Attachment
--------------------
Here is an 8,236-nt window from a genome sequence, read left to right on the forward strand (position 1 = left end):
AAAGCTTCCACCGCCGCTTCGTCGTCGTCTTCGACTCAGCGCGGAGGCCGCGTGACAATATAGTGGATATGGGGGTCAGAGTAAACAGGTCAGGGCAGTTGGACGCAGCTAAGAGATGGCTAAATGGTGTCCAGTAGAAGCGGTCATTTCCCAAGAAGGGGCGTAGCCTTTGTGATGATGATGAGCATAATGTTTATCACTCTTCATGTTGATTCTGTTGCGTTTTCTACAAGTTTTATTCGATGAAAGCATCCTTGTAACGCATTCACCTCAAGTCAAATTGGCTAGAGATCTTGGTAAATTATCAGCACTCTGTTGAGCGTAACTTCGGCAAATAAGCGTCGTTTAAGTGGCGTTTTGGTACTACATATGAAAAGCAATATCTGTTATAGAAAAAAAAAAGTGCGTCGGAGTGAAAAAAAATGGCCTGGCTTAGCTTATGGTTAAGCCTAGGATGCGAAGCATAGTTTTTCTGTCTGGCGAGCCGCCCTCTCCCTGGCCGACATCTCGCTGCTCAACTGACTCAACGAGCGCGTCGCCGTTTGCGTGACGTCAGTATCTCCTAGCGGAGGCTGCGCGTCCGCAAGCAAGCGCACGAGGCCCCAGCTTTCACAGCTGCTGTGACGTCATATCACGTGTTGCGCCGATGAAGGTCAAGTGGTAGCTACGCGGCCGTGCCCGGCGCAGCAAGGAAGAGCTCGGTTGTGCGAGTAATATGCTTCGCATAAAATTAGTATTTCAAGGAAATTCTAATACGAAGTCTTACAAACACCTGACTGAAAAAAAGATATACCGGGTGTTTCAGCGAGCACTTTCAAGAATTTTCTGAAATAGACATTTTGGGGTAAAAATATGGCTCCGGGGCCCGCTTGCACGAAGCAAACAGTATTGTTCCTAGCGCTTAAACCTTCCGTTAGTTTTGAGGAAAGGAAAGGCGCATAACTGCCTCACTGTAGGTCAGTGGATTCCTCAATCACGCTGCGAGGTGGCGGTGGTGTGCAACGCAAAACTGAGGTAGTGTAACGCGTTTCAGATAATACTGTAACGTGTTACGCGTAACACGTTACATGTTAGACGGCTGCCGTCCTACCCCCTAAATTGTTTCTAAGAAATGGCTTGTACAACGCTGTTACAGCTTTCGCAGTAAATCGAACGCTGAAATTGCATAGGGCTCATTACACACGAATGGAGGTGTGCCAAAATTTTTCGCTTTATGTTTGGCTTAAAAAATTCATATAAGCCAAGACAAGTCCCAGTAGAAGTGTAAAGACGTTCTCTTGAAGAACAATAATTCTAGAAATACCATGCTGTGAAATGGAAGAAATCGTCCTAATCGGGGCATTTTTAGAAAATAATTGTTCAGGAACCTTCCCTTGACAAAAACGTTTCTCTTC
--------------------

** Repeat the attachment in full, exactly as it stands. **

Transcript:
Here is an 8,236-nt window from a genome sequence, read left to right on the forward strand (position 1 = left end):
AAAGCTTCCACCGCCGCTTCGTCGTCGTCTTCGACTCAGCGCGGAGGCCGCGTGACAATATAGTGGATATGGGGGTCAGAGTAAACAGGTCAGGGCAGTTGGACGCAGCTAAGAGATGGCTAAATGGTGTCCAGTAGAAGCGGTCATTTCCCAAGAAGGGGCGTAGCCTTTGTGATGATGATGAGCATAATGTTTATCACTCTTCATGTTGATTCTGTTGCGTTTTCTACAAGTTTTATTCGATGAAAGCATCCTTGTAACGCATTCACCTCAAGTCAAATTGGCTAGAGATCTTGGTAAATTATCAGCACTCTGTTGAGCGTAACTTCGGCAAATAAGCGTCGTTTAAGTGGCGTTTTGGTACTACATATGAAAAGCAATATCTGTTATAGAAAAAAAAAAGTGCGTCGGAGTGAAAAAAAATGGCCTGGCTTAGCTTATGGTTAAGCCTAGGATGCGAAGCATAGTTTTTCTGTCTGGCGAGCCGCCCTCTCCCTGGCCGACATCTCGCTGCTCAACTGACTCAACGAGCGCGTCGCCGTTTGCGTGACGTCAGTATCTCCTAGCGGAGGCTGCGCGTCCGCAAGCAAGCGCACGAGGCCCCAGCTTTCACAGCTGCTGTGACGTCATATCACGTGTTGCGCCGATGAAGGTCAAGTGGTAGCTACGCGGCCGTGCCCGGCGCAGCAAGGAAGAGCTCGGTTGTGCGAGTAATATGCTTCGCATAAAATTAGTATTTCAAGGAAATTCTAATACGAAGTCTTACAAACACCTGACTGAAAAAAAGATATACCGGGTGTTTCAGCGAGCACTTTCAAGAATTTTCTGAAATAGACATTTTGGGGTAAAAATATGGCTCCGGGGCCCGCTTGCACGAAGCAAACAGTATTGTTCCTAGCGCTTAAACCTTCCGTTAGTTTTGAGGAAAGGAAAGGCGCATAACTGCCTCACTGTAGGTCAGTGGATTCCTCAATCACGCTGCGAGGTGGCGGTGGTGTGCAACGCAAAACTGAGGTAGTGTAACGCGTTTCAGATAATACTGTAACGTGTTACGCGTAACACGTTACATGTTAGACGGCTGCCGTCCTACCCCCTAAATTGTTTCTAAGAAATGGCTTGTACAACGCTGTTACAGCTTTCGCAGTAAATCGAACGCTGAAATTGCATAGGGCTCATTACACACGAATGGAGGTGTGCCAAAATTTTTCGCTTTATGTTTGGCTTAAAAAATTCATATAAGCCAAGACAAGTCCCAGTAGAAGTGTAAAGACGTTCTCTTGAAGAACAATAATTCTAGAAATACCATGCTGTGAAATGGAAGAAATCGTCCTAATCGGGGCATTTTTAGAAAATAATTGTTCAGGAACCTTCCCTTGACAAAAACGTTTCTCTTC